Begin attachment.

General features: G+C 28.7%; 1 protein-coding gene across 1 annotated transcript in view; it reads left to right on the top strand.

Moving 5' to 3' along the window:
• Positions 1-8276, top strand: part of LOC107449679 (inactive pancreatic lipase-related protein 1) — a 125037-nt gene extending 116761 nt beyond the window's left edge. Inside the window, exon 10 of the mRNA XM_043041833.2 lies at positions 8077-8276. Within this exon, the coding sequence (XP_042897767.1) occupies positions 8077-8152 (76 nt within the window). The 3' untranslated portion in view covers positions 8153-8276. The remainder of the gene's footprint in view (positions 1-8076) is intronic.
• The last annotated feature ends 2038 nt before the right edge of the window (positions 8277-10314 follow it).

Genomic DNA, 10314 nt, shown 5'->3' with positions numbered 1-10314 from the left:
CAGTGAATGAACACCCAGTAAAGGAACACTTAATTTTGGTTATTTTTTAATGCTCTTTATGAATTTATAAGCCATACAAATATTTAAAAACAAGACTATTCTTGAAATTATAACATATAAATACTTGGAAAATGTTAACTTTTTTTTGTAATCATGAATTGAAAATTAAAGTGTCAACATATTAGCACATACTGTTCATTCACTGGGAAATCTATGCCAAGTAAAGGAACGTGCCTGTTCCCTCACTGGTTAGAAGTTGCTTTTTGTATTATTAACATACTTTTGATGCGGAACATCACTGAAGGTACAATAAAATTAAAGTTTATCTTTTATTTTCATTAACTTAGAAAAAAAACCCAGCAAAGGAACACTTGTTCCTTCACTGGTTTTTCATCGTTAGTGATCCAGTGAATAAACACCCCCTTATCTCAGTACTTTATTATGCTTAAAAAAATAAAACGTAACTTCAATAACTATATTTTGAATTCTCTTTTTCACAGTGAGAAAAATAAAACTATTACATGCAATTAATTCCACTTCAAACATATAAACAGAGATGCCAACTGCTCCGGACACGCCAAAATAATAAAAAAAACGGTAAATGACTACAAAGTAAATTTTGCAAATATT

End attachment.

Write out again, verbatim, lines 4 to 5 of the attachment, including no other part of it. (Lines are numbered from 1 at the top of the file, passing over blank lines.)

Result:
• The last annotated feature ends 2038 nt before the right edge of the window (positions 8277-10314 follow it).

Genomic DNA, 10314 nt, shown 5'->3' with positions numbered 1-10314 from the left: